If you like a fun read involving witches and sort-of zombies, with well rounded characters and a horrific highschool enemy, then pick this one up for sure.

I received this book from the author for review.


Guest Post from The Emotion Thesaurus Co-Author Becca Puglisi - Favorite Settings

Favorite Settings: A Book-Lover’s Bucket List

Today I have Becca Puglisi, co-author of The Emotion Thesaurus, telling us her favorite book settings. For me, settings can be as much a character as the people (or animals if you prefer) just like Miss Havisham's house in Great Expectations. Apparently it's the same for Becca!

The Emotion Thesaurus book

When Amie asked me to share my favorite literary settings, I was super excited. I’m a sucker for a good setting. My favorites are the ones that feel like characters themselves,  places that elicit a strong feeling in the characters and in me. I wasn’t sure exactly how my list of top settings would play out, but it’s not surprising that they come from four of my favorite books.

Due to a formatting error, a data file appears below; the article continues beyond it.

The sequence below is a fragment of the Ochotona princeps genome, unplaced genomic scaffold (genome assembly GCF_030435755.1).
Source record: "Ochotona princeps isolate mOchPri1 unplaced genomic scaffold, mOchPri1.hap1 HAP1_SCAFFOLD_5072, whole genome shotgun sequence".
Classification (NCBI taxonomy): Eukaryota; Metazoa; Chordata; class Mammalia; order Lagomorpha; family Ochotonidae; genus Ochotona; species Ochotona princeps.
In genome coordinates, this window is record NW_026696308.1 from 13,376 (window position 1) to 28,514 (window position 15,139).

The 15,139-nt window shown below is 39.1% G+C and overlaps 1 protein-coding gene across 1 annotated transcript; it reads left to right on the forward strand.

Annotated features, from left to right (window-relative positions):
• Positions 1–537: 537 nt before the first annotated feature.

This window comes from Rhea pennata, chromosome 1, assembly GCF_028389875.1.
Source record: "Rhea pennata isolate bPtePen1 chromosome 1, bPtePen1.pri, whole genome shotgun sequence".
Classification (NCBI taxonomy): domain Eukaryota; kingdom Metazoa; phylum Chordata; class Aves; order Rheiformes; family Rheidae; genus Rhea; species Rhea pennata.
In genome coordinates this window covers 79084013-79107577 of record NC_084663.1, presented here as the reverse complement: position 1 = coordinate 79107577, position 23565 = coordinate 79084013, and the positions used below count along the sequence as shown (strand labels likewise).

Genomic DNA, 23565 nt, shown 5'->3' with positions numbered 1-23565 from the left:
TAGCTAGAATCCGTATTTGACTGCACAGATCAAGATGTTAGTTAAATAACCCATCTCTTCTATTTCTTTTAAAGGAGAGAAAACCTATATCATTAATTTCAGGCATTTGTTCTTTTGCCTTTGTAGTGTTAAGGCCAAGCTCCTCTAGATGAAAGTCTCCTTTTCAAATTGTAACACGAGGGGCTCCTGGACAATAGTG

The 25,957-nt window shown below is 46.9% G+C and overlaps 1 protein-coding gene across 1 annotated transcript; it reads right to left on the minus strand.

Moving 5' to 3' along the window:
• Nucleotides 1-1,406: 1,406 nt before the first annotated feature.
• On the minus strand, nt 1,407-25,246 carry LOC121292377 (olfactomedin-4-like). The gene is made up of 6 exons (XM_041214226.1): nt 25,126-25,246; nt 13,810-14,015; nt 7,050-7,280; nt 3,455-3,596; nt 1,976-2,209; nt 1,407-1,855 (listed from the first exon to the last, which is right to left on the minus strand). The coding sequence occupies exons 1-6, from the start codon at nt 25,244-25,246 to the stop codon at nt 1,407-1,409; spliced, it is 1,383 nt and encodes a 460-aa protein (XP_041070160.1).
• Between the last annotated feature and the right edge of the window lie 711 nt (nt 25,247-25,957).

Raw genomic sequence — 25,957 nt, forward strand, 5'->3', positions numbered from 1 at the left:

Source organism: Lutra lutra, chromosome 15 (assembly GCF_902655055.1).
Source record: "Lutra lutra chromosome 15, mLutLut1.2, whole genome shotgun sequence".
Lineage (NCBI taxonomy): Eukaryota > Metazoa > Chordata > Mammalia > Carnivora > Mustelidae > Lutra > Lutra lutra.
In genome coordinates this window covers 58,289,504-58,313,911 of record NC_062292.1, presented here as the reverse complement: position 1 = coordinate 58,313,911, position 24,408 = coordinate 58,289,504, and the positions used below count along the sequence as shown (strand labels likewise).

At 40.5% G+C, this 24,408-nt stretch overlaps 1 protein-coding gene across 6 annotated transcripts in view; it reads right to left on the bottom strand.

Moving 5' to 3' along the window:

1.  Hobbiton. My first magical landscape--even if the magic is only the ordinary everyday sort which helps the residents disappear quietly and quickly when large stupid folk like you and me come blundering along, making a noise like elephants which they can hear a mile off. Hobbiton is an excellent example of a setting as characterization. The layout of a hobbit’s hole reveals a lot about the resident. The proliferation of pubs is telling. Even the names of the neighboring boroughs (Bywater, Buckland, Woody End) give you an idea of the kind of people and place you’re dealing with. The lesson I take away from Tolkien and his settings is to choose meaningfully. Weave the story into and through the setting instead of just dropping the character into it.